Without understanding what’s on your balance sheet, you risk not being able to see where your association stands financially and make the necessary adjustments to ensure continued or improved financial well-being.
“A balance sheet is the cumulative financial position of the association at a given point in time, usually the last day of the month,” explained Matt Sluizer, director of client relations in client accounting services at FirstService Residential. “A balance sheet includes your assets, liabilities and equity. To calculate your assets, you add up liabilities and equity.” To put it another way that anyone who’s managed a household budget will relate to, subtracting the liabilities from the assets gives you the association’s equity.
David Jandak, vice president of finance for FirstService Residential, agreed and went on to say that the balance sheet provides a clear, easy-to-understand picture of what is an otherwise lengthy, complicated financial statement. It’s a summary of the rest of the statement, which also includes the association’s income statement, bank reconciliation and general ledger.
The balance sheet has two sides that must balance. One side details the assets of the association. The other side details the liabilities and equity.
“We use a three-column balance sheet,” Jandak explained. “For each line item, let’s say cash, the balance sheet lists the amount at the end of the previous month in one column, the amount at the end of the month in the second column and then the difference between the two, positive or negative, in the third column. This lets people see very quickly which direction money is moving. It makes being a board member easier.”
Patricia Bialek, vice president of FirstService Residential, said that it allows the board to see clearly how the funds are invested, whether that’s in CDs, treasury notes or savings accounts. “It helps them spot quickly when accounts approach the FDIC limit and adjust accordingly so they don’t exceed it,” Bialek said. “And of course, we expect to see those amounts go up each month. If they do not, then we know to look for the reason a monthly reserve transfer was not completed. If there is a decrease in the reserve accounts, then we know to confirm that there was a transfer for a capital expenditure.”
A balance sheet is automatically generated out of accounting software, once bank records have been reconciled to make sure that all financial activity is reflected on the balance sheet. In the old days, this had to be done manually, but it’s automatic now, and should be provided to your association as part of every monthly financial statement provided by your professional property management company. If your community is self-managed, your CPA, bookkeeper or on-site staff can generate a balance sheet from any major accounting software program they use.
One piece of working on next year’s budget is understanding where the association is at the moment. “That clear picture of the current financial situation is critical when budgeting season rolls around,” Bialek said. “That’s why we show that third column with the increases and decreases. Boards can’t know if they’re putting enough in reserves, if they need to tighten the belt somewhere or increase assessments if they can’t understand the balance sheet.”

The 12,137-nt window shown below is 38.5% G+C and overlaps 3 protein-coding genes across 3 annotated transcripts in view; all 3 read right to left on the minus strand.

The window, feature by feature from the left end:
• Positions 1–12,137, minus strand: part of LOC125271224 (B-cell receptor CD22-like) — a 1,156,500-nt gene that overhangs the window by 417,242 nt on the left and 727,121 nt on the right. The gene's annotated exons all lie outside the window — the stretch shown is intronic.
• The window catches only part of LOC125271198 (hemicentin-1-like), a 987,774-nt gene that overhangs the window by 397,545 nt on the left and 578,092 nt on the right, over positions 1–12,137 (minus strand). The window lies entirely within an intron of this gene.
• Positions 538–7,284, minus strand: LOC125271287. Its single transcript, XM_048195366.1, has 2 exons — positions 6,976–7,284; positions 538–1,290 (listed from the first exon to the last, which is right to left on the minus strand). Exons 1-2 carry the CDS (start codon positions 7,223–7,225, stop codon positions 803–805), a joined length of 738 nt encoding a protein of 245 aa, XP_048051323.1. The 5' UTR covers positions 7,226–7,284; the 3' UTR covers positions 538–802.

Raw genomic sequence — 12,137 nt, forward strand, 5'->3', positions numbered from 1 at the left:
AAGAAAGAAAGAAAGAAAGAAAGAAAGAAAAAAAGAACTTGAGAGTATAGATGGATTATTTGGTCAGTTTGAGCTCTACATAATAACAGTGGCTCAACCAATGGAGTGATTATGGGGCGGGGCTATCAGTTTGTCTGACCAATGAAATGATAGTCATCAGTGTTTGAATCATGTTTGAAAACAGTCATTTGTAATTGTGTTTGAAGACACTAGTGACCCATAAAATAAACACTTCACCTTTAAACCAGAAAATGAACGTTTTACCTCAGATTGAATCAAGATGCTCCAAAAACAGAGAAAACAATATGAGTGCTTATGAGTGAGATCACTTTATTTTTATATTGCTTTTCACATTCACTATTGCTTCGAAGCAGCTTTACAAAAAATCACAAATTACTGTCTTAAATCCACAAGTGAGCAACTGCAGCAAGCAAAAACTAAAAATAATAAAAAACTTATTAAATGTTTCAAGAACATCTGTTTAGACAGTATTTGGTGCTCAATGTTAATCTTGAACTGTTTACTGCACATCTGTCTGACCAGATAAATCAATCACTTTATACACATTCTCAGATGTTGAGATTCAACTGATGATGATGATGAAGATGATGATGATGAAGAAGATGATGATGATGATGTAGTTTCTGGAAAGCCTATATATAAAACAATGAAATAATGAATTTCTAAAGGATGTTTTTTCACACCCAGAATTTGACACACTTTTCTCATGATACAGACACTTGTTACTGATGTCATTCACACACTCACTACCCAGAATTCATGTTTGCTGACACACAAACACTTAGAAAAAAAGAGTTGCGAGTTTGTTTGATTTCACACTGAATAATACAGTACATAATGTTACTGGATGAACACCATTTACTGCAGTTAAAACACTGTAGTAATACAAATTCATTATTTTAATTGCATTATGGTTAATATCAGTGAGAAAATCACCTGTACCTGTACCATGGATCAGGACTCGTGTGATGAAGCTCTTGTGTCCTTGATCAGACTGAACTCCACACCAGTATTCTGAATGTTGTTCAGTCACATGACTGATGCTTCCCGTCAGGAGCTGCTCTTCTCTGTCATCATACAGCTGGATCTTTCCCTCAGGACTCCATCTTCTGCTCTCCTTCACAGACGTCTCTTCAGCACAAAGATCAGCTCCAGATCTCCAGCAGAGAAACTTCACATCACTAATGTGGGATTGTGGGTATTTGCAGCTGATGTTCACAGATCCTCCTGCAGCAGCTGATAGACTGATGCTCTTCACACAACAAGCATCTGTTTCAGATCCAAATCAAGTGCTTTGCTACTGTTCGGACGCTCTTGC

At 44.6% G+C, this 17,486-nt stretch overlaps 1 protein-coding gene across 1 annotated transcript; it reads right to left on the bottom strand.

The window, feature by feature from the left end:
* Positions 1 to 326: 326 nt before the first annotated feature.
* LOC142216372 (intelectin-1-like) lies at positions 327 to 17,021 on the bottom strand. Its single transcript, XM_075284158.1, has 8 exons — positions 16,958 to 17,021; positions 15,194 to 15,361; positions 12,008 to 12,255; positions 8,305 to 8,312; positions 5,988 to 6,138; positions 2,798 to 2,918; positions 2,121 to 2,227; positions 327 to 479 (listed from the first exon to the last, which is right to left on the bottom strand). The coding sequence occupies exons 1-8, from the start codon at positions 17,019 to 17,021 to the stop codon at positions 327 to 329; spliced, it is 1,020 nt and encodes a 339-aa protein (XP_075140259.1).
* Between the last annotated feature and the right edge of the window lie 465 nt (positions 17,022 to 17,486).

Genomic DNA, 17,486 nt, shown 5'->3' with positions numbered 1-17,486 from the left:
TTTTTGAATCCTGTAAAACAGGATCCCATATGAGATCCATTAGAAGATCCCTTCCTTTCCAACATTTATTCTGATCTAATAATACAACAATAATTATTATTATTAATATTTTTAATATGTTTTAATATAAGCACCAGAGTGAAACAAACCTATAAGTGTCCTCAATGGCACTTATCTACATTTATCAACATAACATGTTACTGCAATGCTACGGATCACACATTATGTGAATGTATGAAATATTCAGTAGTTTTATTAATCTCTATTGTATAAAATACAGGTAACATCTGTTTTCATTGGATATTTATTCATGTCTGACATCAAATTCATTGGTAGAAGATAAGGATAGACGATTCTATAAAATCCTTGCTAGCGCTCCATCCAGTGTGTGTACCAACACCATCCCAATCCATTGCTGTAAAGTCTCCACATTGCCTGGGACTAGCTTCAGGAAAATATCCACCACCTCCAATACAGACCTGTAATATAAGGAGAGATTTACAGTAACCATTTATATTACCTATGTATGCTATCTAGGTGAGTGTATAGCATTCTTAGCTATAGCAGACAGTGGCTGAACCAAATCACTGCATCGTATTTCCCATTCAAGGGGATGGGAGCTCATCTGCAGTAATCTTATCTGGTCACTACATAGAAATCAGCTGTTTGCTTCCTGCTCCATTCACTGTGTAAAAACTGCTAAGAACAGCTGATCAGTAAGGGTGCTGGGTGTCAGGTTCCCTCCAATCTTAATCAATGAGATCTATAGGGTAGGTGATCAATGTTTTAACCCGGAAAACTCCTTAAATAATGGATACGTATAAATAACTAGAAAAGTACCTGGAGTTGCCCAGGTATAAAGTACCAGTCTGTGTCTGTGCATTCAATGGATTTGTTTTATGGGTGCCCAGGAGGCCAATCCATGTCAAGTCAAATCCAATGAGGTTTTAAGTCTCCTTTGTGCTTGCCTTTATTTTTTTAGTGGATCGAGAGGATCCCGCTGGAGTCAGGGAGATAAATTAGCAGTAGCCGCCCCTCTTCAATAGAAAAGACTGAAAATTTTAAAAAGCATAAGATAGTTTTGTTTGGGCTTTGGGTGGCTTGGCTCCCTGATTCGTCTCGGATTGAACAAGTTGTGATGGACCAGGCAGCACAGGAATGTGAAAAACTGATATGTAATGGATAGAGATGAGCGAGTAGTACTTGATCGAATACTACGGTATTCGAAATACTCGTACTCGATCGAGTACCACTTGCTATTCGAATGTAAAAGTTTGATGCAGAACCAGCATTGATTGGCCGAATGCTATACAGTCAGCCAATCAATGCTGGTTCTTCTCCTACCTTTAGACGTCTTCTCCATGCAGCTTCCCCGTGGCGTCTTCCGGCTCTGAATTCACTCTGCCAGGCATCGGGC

Bialek explained that, if balance sheets show a deficit, the board may need to increase assessments long term, levy a special assessment or take out a loan. All of those things affect the overall association budget.
Jandak stated that the balance sheet is also a tool for determining how transfers to the reserve fund accounts are detailed. Boards need to look at their reserve study, see how the funding is performing against the projected needs, and make adjustments to the transfer amounts as needed in the upcoming budget. The balance sheet provides the basic information for those decisions.
If you don’t understand the balance sheet, you run the risk of not understanding the true cash position of the association and spending more money than you have for the current budget period, which will obviously be harmful to your operating budget. “For example, you may see that you have $100,000 on hand, but if you don’t understand that $80,000 of that cash is actually a liability in the form of pre-paid assessments, you can easily spend money you don’t really have,” Sluizer explained. “That’s money in the bank, but you haven’t earned it yet, and it needs to be kept for future expenses. Another common mistake is that people see a number in the equity section and assume that equity is equal to cash on hand. But you may have assets that are accounts receivable contributing to that equity amount but aren’t yet cash on hand. Equity does not always tie one to one to cash on hand.”
Financial matters can be complicated. But board members need to be able to understand the basics of financial statements to be able to work in the best interests of their community association. That includes a working knowledge of what goes into a balance sheet, how they are generated and why they are important.